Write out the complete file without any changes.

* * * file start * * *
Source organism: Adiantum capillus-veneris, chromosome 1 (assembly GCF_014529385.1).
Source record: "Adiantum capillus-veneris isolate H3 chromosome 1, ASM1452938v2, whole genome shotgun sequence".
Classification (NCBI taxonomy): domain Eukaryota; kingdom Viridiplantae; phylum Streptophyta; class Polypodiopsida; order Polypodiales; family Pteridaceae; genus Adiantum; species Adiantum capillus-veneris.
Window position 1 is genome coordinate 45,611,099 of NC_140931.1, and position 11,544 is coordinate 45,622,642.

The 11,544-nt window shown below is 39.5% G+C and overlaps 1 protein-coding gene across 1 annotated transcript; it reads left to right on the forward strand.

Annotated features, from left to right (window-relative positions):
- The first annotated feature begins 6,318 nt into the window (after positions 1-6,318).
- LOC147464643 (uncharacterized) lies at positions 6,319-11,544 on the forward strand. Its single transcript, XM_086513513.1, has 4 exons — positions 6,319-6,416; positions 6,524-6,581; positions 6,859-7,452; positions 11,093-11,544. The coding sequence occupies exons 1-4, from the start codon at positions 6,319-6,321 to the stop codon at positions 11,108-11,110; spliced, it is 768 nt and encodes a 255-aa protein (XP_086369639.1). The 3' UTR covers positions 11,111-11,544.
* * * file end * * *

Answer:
Source organism: Adiantum capillus-veneris, chromosome 1 (assembly GCF_014529385.1).
Source record: "Adiantum capillus-veneris isolate H3 chromosome 1, ASM1452938v2, whole genome shotgun sequence".
Classification (NCBI taxonomy): domain Eukaryota; kingdom Viridiplantae; phylum Streptophyta; class Polypodiopsida; order Polypodiales; family Pteridaceae; genus Adiantum; species Adiantum capillus-veneris.
Window position 1 is genome coordinate 45,611,099 of NC_140931.1, and position 11,544 is coordinate 45,622,642.

The 11,544-nt window shown below is 39.5% G+C and overlaps 1 protein-coding gene across 1 annotated transcript; it reads left to right on the forward strand.

Annotated features, from left to right (window-relative positions):
- The first annotated feature begins 6,318 nt into the window (after positions 1-6,318).
- LOC147464643 (uncharacterized) lies at positions 6,319-11,544 on the forward strand. Its single transcript, XM_086513513.1, has 4 exons — positions 6,319-6,416; positions 6,524-6,581; positions 6,859-7,452; positions 11,093-11,544. The coding sequence occupies exons 1-4, from the start codon at positions 6,319-6,321 to the stop codon at positions 11,108-11,110; spliced, it is 768 nt and encodes a 255-aa protein (XP_086369639.1). The 3' UTR covers positions 11,111-11,544.